Sunday, July 06, 2014

In Bangladesh, the Steady Pursuit of Justice and Freedom

Kerry Kennedy, President of the Robert F. Kennedy Center (third from right), with Grameen Bank members.
Last week, at the invitation of my friend Muhammad Yunus, I traveled to Bangladesh, a truly humbling and inspiring experience. I met so many incredible people struggling to improve their country and their lives. I wrote a letter to my daughters about my travels, which follows:

Dear Cara, Mariah and Michaela,

Visiting Bangladesh has been a lifelong dream of mine, but all that I had heard about a people who love freedom so much that they have withstood great armies, famine and intractable poverty could not prepare me for what I've seen in the last three days. 

The Bengali patriots' courage and endurance in the face of the Pakistani army forty years ago is the stuff of legend in our family. I remember your Great Uncle Teddy telling us about his visit to the Calcutta refugee camps, where tens of thousands lived not in tents but in sewer pipes. The people in these camps had fled the mass killings -- some would say genocide -- that the United States had failed to stop, as the Nixon Administration's official policy was to choose our relationship with Pakistan over those who shared our love of freedom. Great Uncle Teddy promised to return when the country gained independence, and a few months later, he and Uncle Joe were among the first international visitors to the newborn country of Bangladesh.

Given what I'd heard from Uncle Teddy, I suppose I should not have been surprised by the inspiring people that my colleague Lydia Allen and I met in Bangladesh, people who endure extreme hardship for the freedom that they love and that they demand for their country.

In a small wooden room packed with women in bright saris, we met a proud shareholder of the Grameen Bank -- the transformative microlending institution founded by Nobel Peace Prize laureate Muhammad Yunus -- who borrowed 5,000 taka (about $80) and bought a rickshaw, and then 20,000 taka ($240) and bought a cow, and then 30,000 taka ($480) and bought land. Thanks to her hard work and the Grameen Bank, she now has a house full of furniture, a field full of food, water, a working toilet, and a television set. She saves 100 taka per month, and this year she will receive 100,000 taka ($750) from her savings.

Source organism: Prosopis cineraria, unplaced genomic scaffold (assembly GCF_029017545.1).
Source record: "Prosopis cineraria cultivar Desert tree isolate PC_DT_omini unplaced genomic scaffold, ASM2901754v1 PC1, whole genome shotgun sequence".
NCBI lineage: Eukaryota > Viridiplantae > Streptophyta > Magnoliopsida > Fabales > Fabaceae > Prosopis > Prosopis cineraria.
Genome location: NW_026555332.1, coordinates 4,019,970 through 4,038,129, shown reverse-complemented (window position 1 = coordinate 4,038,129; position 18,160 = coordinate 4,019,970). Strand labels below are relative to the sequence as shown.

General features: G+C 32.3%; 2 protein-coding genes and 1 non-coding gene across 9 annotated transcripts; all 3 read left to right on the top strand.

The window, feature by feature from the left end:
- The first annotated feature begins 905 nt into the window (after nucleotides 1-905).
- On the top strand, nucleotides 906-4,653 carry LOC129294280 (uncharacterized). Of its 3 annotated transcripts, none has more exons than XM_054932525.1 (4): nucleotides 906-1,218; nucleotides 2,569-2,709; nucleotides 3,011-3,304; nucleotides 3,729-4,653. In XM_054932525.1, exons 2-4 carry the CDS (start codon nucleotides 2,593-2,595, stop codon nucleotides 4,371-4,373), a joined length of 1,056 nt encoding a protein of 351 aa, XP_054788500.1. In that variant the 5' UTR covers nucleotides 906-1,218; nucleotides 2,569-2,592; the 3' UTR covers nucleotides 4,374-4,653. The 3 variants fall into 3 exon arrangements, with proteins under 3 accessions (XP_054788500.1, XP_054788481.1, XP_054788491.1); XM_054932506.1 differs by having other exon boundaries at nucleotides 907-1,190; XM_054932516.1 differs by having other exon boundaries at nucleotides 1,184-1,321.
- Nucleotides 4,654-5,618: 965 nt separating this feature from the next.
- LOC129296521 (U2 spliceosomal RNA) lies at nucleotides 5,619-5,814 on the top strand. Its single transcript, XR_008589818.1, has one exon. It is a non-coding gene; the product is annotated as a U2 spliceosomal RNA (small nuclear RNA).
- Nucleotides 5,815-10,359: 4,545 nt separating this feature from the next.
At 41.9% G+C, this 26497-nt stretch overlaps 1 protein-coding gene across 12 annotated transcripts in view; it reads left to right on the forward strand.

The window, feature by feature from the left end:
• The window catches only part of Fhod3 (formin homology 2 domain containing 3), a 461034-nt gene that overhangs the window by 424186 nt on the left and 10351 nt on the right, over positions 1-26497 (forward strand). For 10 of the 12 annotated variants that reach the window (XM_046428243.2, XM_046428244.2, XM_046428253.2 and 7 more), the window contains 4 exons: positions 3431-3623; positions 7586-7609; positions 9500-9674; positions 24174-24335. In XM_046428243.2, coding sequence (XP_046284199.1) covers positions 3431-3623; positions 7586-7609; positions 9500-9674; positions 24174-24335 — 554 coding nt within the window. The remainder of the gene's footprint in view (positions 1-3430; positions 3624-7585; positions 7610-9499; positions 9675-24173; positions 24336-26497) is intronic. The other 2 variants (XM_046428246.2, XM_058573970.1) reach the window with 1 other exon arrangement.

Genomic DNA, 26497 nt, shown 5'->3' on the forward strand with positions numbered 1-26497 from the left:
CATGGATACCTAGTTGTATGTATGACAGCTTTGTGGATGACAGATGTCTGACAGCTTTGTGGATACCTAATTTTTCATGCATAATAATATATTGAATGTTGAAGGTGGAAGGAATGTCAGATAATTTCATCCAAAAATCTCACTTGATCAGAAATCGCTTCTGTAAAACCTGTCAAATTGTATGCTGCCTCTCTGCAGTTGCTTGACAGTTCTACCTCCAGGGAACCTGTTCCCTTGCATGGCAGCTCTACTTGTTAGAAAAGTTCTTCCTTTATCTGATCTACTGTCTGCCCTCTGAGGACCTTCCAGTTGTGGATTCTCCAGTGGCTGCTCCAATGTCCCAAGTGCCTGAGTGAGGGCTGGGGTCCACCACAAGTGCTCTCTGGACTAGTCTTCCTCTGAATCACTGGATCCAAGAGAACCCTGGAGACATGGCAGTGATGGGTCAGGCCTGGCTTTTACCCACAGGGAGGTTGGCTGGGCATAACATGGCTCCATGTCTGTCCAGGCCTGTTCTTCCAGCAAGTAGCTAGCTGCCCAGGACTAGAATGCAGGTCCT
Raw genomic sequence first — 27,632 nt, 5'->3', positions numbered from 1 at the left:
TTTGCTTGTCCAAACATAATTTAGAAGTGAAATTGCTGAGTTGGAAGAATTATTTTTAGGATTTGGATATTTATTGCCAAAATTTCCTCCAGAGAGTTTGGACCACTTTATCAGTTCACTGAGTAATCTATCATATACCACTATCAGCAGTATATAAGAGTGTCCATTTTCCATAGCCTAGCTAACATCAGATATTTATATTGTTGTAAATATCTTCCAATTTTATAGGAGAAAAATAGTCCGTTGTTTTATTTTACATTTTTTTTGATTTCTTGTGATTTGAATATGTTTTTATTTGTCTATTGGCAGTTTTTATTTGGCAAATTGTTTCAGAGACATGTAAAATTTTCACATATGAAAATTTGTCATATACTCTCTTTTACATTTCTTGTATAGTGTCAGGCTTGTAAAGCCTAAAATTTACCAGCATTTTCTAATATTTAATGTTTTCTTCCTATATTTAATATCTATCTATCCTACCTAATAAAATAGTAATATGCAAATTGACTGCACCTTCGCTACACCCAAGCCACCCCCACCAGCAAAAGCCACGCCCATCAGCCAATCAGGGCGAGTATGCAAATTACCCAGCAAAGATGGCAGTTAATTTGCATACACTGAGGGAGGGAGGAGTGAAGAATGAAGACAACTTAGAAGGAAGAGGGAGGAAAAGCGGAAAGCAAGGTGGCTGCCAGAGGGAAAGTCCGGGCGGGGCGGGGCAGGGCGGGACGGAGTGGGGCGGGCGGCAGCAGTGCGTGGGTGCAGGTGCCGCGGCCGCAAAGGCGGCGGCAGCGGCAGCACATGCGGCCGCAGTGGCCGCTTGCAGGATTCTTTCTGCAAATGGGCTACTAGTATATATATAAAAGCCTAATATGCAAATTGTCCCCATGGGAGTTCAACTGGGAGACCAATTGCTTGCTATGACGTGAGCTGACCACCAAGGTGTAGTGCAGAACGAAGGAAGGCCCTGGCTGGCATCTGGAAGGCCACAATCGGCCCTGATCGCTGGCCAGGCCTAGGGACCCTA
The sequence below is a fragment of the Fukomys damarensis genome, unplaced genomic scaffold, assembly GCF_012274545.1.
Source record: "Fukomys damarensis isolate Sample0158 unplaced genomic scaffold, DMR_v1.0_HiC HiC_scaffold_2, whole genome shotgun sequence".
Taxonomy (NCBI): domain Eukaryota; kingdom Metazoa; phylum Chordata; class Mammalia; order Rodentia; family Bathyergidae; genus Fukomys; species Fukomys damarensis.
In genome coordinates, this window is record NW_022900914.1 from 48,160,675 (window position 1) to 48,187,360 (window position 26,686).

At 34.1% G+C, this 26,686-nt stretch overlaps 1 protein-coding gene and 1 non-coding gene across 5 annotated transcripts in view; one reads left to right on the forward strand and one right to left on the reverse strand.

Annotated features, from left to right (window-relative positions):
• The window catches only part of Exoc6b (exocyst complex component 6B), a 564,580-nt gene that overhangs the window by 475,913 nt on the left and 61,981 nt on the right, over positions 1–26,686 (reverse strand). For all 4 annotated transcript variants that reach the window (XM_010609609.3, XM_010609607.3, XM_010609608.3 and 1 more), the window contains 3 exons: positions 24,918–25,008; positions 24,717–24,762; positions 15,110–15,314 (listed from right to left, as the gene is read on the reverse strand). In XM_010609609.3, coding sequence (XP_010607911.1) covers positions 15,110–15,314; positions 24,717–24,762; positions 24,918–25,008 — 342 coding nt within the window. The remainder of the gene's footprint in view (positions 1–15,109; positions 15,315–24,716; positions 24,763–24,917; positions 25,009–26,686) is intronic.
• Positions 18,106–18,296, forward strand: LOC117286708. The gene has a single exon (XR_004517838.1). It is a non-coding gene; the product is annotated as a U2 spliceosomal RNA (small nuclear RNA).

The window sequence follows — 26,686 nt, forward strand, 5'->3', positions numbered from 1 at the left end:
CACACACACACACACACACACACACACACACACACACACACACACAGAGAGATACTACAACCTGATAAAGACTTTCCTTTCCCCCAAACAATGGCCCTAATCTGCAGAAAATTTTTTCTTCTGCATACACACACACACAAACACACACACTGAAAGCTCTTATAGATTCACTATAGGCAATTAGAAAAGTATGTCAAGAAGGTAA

We met a store owner and her husband, who borrowed from Grameen to buy solar panels, which have allowed them to expand their storefront and provide light to the brick house they share with three siblings and their in-laws. 

We met a young woman on a Grameen scholarship who will be the first woman in her family to go to college. She is majoring in computer science and plans to start a business in the IT sector that will transform her neighborhood.

We met ten women who sit on the board of the Grameen Bank, borrowers all. They're angry at the government and concerned for the future of the bank. The government recently ousted Dr. Yunus from the board of his own bank on the pretense that he had overstayed the mandatory retirement age of sixty. Then, finding no other legal way to do so, the government cajoled the rubber-stamp Parliament to change a banking law for the specific purpose of ousting the impoverished women from the Grameen board and replacing them with ruling party toadies, who, the women fear, will transform the multibillion-dollar bank that has helped so many escape poverty into just another slush fund for kleptocrats to draw upon. 

We met a dozen women, many of them lawyers, all of them leaders of NGOs that address pressing issues like indigenous rights, due process of law, violence against women, dowry battles, rape, and environmental justice. Many have been arrested, and many live under daily threat. One said her husband had been "disappeared" in apparent retaliation for her work. They are scared of the nation's security forces, which are known for kidnappings, torture and extrajudicial executions. And yet they wake up in the morning, kiss their children and their husbands, and return to work, a daily show of quiet courage.

We met a woman who worked at the collapsed Rana Plaza sweatshop who said she never wants to work in the apparel industry again. I met another who said the same thing, but added, "But we are poor, and we must work."

They were among a crowd lining the hallway and sitting at intake tables at the offices of the Rana Plaza Claims Administration, the nonprofit group charged with addressing reparations for the victims of the Rana Plaza collapse. It is an impressive operation, manned by a team of dedicated professionals in labor, law and computer science, intent on making payouts to every single victim for physical and psychological injuries and to the scores of dependents who lost the family breadwinner in the tragedy. They have $17 million to hand out, and calculate the need will be closer to $40 million, but the fund is voluntary and no law compels the brands to pay their fair share. While some have been generous, too many others have refused to participate, because no law compels them to do so.